I’m tapping my feet to the beat, 107.1 Country is playing the latest honky-tonk. Caffeine is pulsing through my veins, a chill is in the bones, it’s 8:55. If I get to work early, I like to take the time to relax until work starts. I call it my ‘office work’ time, doing paperwork, reading another paragraph or two from the book I’m working on. Then I get out of the truck, and the bright, clear December dawn is banishing the sharp morning chill, replacing it with the feel of a sun-warmed face that peers off in the distance towards the tunnels. You lift the plastic up, like someone curiously lifting the cover of a new car, to see how the greens are doing since you planted them months ago. They look like something from Jurassic Park, especially the kale, which clearly belongs to the Mesozoic and not our era. Luckily, they’re healthy, lush, and ready to harvest.
We’re quite proud of the greens this year. We planted plenty, and got lucky with an exceptionally warm September, and hopefully you’ve noticed the bounty! Today we harvested December’s spinach, kale, and choi. We already bagged your apples on Monday (to the soundtrack of the Lord of the Rings. Two of three of us are in a re-read, it made sense). The Chuckies, as I call them (the two Vermonters) bagged root crops on Tuesday, and tomorrow we’ll all descend on popcorn bagging and a little more greens harvesting. Friday we’ll pack the boxes with everything and load the truck. From there, Ted takes over as driver, and you’ll enjoy a nice view as you open your (perhaps) first present of the holidays!
In the back of my mind as I work, I rehearse to myself a million questions. Did I get those tickets yet? Hosts confirmed, languages being studied? Because yes…the rumors are true. I’m going on a four month sabbatical from Windflower, from home here in Washington County. The first leg is Turkey, there I’m visiting old friends from college for several weeks, then going on to WWOOF. WWOOF (pronounced just like woof, like a dog) stands for Willing Workers On Organic Farms. It’s an international organization with branches throughout the world. The premise is simple- hooking up farmer-hosts with volunteers, who receive room and board in exchange for labor and experience/knowledge.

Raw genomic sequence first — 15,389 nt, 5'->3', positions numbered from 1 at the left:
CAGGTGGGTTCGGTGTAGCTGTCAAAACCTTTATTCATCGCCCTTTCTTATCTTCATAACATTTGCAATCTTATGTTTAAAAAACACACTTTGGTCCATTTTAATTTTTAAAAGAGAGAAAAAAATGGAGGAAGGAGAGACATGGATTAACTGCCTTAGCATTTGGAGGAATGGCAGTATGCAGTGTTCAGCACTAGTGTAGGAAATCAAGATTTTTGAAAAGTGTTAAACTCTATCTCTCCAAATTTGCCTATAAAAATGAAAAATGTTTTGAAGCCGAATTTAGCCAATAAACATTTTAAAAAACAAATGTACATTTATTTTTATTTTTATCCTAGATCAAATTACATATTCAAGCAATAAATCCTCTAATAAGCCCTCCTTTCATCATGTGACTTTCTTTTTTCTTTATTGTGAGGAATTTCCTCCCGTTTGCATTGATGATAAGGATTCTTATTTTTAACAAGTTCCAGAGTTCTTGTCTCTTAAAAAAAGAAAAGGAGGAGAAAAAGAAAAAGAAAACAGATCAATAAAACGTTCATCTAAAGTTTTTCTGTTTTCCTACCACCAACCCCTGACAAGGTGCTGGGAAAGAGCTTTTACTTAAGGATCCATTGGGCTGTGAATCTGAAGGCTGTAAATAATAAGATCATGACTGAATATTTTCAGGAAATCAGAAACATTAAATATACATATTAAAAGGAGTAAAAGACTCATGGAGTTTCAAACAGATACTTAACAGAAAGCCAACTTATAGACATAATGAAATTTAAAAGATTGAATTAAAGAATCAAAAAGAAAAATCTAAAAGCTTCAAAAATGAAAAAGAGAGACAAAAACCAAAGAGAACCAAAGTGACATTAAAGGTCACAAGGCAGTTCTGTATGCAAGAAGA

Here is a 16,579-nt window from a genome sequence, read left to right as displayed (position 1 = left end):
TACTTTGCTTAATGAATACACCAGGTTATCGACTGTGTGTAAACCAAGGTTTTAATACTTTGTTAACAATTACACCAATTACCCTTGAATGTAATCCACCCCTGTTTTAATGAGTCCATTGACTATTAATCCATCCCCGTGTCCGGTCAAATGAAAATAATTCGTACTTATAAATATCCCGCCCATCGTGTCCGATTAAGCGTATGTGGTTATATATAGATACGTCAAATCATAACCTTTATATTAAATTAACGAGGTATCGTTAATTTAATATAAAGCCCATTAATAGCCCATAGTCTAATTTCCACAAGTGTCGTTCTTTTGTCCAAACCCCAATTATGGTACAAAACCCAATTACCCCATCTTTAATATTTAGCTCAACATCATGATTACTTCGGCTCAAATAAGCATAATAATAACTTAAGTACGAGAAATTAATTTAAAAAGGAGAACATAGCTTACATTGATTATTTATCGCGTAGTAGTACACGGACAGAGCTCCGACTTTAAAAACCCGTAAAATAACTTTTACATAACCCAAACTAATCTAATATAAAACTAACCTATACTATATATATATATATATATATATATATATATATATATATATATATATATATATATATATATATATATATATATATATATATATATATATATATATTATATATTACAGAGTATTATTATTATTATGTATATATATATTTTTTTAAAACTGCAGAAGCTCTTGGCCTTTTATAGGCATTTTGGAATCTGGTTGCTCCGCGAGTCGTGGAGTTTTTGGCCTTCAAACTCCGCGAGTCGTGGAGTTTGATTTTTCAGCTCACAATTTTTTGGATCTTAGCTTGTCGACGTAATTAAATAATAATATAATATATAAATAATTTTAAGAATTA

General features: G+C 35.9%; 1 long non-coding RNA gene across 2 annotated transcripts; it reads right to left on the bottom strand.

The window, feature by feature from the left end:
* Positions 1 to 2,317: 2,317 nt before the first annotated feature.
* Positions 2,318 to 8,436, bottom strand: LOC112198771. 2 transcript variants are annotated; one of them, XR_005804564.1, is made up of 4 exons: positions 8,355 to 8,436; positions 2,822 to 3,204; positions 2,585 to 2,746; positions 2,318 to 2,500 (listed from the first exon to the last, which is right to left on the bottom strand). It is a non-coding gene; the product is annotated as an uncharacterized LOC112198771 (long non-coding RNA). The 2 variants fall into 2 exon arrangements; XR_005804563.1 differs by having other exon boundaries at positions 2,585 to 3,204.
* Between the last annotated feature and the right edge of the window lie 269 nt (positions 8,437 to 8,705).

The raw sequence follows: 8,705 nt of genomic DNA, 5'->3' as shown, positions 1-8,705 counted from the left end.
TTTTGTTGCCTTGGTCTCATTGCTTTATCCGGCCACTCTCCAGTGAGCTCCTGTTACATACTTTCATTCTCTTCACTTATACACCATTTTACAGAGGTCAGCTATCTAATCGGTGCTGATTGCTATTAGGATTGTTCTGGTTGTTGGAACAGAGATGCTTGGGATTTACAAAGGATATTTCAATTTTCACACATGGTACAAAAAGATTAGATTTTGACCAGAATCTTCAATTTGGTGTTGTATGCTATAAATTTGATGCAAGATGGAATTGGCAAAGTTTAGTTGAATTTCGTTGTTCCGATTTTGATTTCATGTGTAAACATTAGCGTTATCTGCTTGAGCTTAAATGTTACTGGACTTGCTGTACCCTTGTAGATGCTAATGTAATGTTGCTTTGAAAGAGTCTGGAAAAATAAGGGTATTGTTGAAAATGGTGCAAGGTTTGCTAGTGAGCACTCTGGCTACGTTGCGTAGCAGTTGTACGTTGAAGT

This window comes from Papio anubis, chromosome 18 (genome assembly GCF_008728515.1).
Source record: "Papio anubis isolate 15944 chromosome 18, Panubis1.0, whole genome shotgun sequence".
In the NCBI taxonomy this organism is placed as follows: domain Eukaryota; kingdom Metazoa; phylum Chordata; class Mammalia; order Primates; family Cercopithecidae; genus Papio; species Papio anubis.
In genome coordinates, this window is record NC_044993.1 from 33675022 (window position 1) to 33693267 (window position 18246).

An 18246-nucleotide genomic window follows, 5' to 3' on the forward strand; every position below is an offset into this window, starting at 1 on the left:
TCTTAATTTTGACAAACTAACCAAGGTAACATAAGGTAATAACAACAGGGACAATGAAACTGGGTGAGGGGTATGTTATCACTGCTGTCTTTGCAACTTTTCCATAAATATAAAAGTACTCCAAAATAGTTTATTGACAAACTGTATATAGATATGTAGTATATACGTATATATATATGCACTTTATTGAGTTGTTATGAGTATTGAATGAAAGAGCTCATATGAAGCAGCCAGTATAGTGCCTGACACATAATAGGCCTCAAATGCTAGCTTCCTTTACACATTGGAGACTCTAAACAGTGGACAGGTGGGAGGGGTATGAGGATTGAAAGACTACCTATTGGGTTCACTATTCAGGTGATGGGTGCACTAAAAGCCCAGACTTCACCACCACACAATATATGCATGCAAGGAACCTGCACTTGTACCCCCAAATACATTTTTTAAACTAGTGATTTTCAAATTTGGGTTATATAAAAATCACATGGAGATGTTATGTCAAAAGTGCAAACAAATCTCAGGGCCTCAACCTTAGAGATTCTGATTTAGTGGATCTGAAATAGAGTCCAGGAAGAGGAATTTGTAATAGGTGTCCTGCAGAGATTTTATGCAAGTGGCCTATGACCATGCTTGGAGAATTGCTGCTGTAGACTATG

My first stay will be in Turkey after visiting friends. I’ve made arrangements with a dairy farm an hour outside of Istanbul. The supreme irony is that I’ve grown up my whole life in Washington County, the premier dairy county of New York, and never worked on a dairy farm. My first experience on one will be thousands of miles away, across the ocean, in a world apart.
My second leg of the trip will be to visit a friend in Germany for a few days. From there I move on quickly to my next host, in the land of Brittany, in the west of France. My host farm is a homestead engaged in market gardening, in a small village nestled in a part of France known for its Celtic language and customs, descended from 5th-7th century Briton Celts fleeing from the Anglo-Saxon invasion of England. The farm is near to a region fabled to be the gates of Hell, but hopefully my part will not turn out quite that way. It’s about ten or fifteen kilometers away, apparently a mist-filled region of rocky hills and valleys where travelers have lost themselves for thousands of years. It adds a bit of adventure to think that if I miss the right bus stop I might be in Hell!
After about a month there, I’ll take a ferry trip across the Irish sea, landing in Cork. I’ll spend a few days in independent travel in Ireland to see where some of my family came from, and then I head to the region of Gweedore. It’s a region of four or five towns in the far northwest of Ireland famed for retaining the old Irish culture and language. Partially because of this, it’s the center of traditional Irish music, and contains the hometown of Clannad (and therefore Enya). The farm raises rare heritage breeds of pigs and cattle for slaughter and sale, along with growing vegetables for home use.
From there I take a bus to the airport, and return to my home. By then, home itself will be an exotic destination, I think. Always it’s such that when I come home, I have new eyes to see the world with, including my own!